Saving Time and Money for Healthcare Facility Owners

Saving Time and Money for Healthcare Facility Owners:

Why creating an owner asset registry with BIM eliminates the need for FCAs down the road

In Summary:

  • BIM streamlines project delivery and can also avoid expensive FCAs down the road through better facility and asset data management.
  • Defining lifecycle data of medical equipment , if implemented early in a project, can create a clean, accurate and complete owner asset registry that avoids FCAs and saves money in the future.
For owners, BIM can streamline project delivery with better coordination, as well as provide visibility into facility and asset data needed to plan maintenance programs and manage as-built records; which can help avoid costly, redundant facility condition assessments (FCAs) down the road. This can be especially pertinent for healthcare organizations that need to design, build, and operate safe and efficient facilities that meet strict regulatory and patient care requirements. So how can healthcare facility owners best utilize BIM while meeting regulatory standards? By identifying lifecycle data requirements and defining organizational standards to collect and maintain facility and asset data throughout all phases of a project.

What is Lifecycle Asset Data?

Let’s start by first defining what an asset is. An asset is pretty much anything that you own and can locate in space. This can be in the form of real property, a facility, a space or room or any type of physical element within a facility. Therefore, asset data is the information collected throughout development that describes the physical presence, state or history of that asset; such as its description, location, etc. at a point in time. Lifecycle asset data refers to any data that we want to capture throughout the life of a facility or asset, by whom was it documented, how it changed or evolved, and whether it was used to formulate any decisions.

Why Do I Need to Capture Asset Data?

Owners understand that making the right strategic asset decisions ensures all stakeholders are properly coordinated with the right information at the right time. As my colleague AJ Bridwell mentioned in his LOD blog post, there are two types of assets: high-touch service devices and big-ticket items. High-touch service devices are not necessarily expensive, but represent a volume of elements in a system, while big-ticket items include elements that are costly upfront and will require service down the road. It’s important to understand what data you need for which types of equipment, since certain elements of data aren’t necessary for all assets. For instance, desks are cost-effective, easily installed, and require minimum maintenance. However, rooftop units aren’t the same – aside from the size, capacity and price, the rooftop unit is directly involved in the environment, health and comfort of a facility. In this case, the asset data for our rooftop unit becomes even more important down the line when you hand it over to operations so that they have all the warranty, operations and maintenance data. We refer to most of these assets (both high-touch service devices and big-ticket items) as Furniture, Fixtures, and Equipment (FF&E). More data is required for medical equipment because these elements impact how the healthcare facility can perform its medical services.

How Lifecycle Asset Data Differs for Healthcare Facilities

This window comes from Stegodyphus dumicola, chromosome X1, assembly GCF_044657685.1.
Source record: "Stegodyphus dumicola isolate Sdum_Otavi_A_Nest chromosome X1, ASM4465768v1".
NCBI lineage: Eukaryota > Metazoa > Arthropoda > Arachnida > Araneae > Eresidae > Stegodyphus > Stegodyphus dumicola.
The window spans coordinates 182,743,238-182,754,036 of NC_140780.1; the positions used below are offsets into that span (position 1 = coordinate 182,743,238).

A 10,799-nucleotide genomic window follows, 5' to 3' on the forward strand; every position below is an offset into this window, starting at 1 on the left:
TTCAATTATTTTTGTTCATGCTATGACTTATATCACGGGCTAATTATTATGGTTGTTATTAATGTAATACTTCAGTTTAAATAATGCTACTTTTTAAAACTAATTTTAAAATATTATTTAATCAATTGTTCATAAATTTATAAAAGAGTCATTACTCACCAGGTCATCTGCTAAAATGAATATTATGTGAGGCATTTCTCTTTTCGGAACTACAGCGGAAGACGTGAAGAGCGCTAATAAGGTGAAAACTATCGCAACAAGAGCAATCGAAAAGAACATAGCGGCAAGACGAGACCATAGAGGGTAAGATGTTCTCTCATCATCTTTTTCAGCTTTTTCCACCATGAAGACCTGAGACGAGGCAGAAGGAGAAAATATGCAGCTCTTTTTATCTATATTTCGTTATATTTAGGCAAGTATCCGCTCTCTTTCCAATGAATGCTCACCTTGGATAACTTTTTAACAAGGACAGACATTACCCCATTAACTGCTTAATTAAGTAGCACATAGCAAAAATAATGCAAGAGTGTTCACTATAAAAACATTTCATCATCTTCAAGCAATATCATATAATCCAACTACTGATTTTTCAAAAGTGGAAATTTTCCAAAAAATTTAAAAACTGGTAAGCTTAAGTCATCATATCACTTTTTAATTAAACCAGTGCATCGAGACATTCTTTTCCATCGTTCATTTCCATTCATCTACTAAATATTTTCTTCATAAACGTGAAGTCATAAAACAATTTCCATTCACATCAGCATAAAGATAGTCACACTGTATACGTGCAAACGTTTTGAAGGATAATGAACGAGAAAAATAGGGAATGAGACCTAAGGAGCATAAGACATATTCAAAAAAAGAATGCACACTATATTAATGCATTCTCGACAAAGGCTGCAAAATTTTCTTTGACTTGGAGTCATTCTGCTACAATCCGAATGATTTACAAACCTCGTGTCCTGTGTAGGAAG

Medical equipment assets within healthcare facilities are critical in delivering safe, practical medical and clinical services to patients. With many different regulatory authorities involved in the operations of healthcare facilities, medical equipment typically falls outside the typical FF&E umbrella. Often, more data is required for medical equipment than FF&E because these elements impact how the healthcare facility can perform its medical services. From an owner’s perspective, collecting lifecycle asset data for medical equipment can seem like an overwhelming task. Each asset serves a different and critical role. Take an intensive care unit, for example. Different room configurations are designed to meet specific medical requirements for the type of procedure conducted and patients served. And one ICU does not fill all – from CICU for cardiac services to NICU for neonatal services, each space serves a different purpose, with varying facility and asset requirements. As the owner, you need to document the height, width, depth, pricing, electrical connections, wattage, installation, of each light, magnifier, surgical table, and digital integration system. And this is just the different types of ICU’s, an entirely different school of thought must go into the creation of asset data for patient rooms, nurses’ stations, labs, and waiting rooms.

Collecting and Maintaining Healthcare Facility Asset Data

By defining and collecting lifecycle asset data early on in a project you will save time and money down the road, particularly by eliminating the need for FCAs to collect and analyze your asset data. Creating a comprehensive owner asset registry from the beginning of a project ensures that your asset data is clean, accurate, and complete for operational handover and subsequent management. One strategy to begin your owner asset registry is by identifying the critical assets required to meet the needs of your healthcare services in BIM, understanding the lifecycle data needs of those assets and ensuring that your project models have the expected information. BIM Assure allows you to analyze BIM using automated rules that check for quality, accuracy and completeness, saving enormous amounts of time, energy and effort. Interested in improving your facility and medical asset data quality? Visit Doug Sinclair during the ASHE Annual Conference in Indianapolis at booth 845 or reach out directly to schedule a meeting at the show.